2nd November 2012. Written by Xin Li.
I just learnt this today at my Korean class. It basically means "I like cooking."
One of the major downside of doing exchange at my university is the lack of kitchen. So after weeks of gross breakfasts at the canteen (costing 3000 KRW and my friend even had worms in them before) we decided to cook our own meals (also what we called food therapy for our homesickness and to satisfy our urge to cook) Here is gallery of photographs of what we have whipped up for the past 2 months starting from:
First we just had bread and cake from the bakeries around our campus, bread is not exactly cheap in Korea. Muesli with fresh milk is a convenient way of having breakfast.
Then we acquired a kettle and starting making food such as soft-boiled eggs and rang myeon (instant noodles). Garlic toasts went very well with soft-boiled eggs.
I found some Japanese Curry that you could simply heat it up in their packaging. Great with bread but, I don’t enjoy instant food.
We also attempted to grill beef with the hot plate, it was heavenly! Beef and pork ares very common in South Korea and if you come to Korea, you would probably have heard of Hanwoo, the Korean equivalent to Japanese wagyu.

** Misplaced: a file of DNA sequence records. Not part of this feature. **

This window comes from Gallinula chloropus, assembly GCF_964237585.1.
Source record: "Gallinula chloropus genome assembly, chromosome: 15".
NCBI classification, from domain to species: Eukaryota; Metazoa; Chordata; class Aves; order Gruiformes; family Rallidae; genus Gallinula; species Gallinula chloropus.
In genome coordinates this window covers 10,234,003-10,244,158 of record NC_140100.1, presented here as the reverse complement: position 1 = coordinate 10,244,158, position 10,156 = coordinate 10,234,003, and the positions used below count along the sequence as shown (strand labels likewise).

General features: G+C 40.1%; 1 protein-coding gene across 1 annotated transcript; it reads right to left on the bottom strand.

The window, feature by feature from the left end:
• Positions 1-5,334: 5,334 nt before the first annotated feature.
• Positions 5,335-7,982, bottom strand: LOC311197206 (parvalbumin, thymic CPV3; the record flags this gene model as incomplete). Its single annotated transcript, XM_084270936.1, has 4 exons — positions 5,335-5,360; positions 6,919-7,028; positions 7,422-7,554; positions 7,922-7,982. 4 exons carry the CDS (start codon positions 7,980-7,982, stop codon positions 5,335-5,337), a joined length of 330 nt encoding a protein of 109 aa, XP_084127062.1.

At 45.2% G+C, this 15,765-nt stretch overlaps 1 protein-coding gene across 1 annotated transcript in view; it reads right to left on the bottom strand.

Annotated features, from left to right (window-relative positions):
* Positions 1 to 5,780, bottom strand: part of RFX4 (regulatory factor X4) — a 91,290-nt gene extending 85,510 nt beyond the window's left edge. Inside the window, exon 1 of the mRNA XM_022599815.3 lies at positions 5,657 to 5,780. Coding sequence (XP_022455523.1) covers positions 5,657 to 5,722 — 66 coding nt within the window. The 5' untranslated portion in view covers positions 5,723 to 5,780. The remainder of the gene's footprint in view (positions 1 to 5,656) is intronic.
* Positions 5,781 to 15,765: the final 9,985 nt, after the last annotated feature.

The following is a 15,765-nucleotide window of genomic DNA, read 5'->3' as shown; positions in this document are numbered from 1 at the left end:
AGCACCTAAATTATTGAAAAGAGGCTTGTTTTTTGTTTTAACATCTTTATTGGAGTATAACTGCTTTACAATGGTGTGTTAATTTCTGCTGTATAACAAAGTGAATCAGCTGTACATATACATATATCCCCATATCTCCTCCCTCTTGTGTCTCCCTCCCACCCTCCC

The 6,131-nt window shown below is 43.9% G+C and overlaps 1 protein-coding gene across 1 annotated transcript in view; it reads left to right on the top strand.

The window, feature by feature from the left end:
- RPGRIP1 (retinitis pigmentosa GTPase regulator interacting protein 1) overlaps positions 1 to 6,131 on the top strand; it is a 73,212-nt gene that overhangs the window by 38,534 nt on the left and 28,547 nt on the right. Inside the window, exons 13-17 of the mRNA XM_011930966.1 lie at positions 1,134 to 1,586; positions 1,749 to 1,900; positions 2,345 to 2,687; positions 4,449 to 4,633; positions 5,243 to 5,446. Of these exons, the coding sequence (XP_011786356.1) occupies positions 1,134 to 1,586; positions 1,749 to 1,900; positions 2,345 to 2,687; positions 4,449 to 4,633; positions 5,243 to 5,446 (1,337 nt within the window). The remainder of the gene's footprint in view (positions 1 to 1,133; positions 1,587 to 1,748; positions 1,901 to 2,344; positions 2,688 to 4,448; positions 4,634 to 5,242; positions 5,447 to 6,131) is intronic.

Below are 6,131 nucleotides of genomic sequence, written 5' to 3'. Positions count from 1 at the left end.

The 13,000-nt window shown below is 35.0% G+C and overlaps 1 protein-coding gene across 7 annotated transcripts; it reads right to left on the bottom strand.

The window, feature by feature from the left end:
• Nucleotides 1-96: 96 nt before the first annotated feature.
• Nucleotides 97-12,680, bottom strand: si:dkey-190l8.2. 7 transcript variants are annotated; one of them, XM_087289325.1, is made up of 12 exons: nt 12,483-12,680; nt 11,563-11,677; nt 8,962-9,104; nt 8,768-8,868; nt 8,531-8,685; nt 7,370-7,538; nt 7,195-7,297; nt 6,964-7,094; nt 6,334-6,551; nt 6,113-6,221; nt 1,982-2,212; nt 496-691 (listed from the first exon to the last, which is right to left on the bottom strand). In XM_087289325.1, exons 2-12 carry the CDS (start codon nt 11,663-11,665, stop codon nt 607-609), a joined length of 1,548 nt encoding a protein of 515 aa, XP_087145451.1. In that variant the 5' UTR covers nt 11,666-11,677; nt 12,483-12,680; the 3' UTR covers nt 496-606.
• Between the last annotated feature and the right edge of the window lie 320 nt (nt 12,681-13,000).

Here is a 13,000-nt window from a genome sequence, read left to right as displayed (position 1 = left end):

Fishes like cod, batang, snapper, grouper, those meaty fishes aren't very common around our campus. Hence we used mackerel one of the more common fishes along with flounder, cutlass and gizzard for our Noodles with Sliced Fish Soup, we got the thin rice noodles from Ansan, a town wit a vibrant foreign community.
Soups are always welcomed as the weather gets colder. Here I made my own Lotus Root Soup, the prok here is heavenly, very tender without the gamey flavour. South Korea got very huge and sweet red dates too.
If we wanted something simpler, a Cabbage Soup with some wolf berries is very easy to prepare.
Tomatoes are costly in South Korea. A box of cherry tomatoes that cost 1.50 SGD in Singapore would cost 4 SGD here. When we spot some affordable cherry tomatoes, we just have to get them.
Once in a while, we go western, making pastas with whatever we have. My favourite is aglio olio style, if some tomato based sauce is on offer we would grab it too.
Cheng Teng is something you don’t really find in Korea, so we made this to satisfy our carving for some home sweets. While we could find red dates easily, white fungus, lotus seeds and dried longans are not, we have to get them from the convenience stores in Ansan and they ain’t cheap. I shared them with my Korean classmates, it’s a love and hate affair. Some love it for the sweetness some probably hate it for the herbal flavours (they even dump it into the toilet bowl =/, what a waste!)
With our hot plate, we could make pancakes for breakfast too!
Once in a while friends and families sent in some laksa paste or bak kut teh packs. These bring us straight back to Singapore instantly. The wonderful black pork here makes it even more enjoyable.
Wines are relatively cheaper in Korea and mussels are very cheap! We can easily whip up some European style mussel broth which is pretty addictive when paired with bread.
It is just 2 months and I am already missing the food back in Singapore.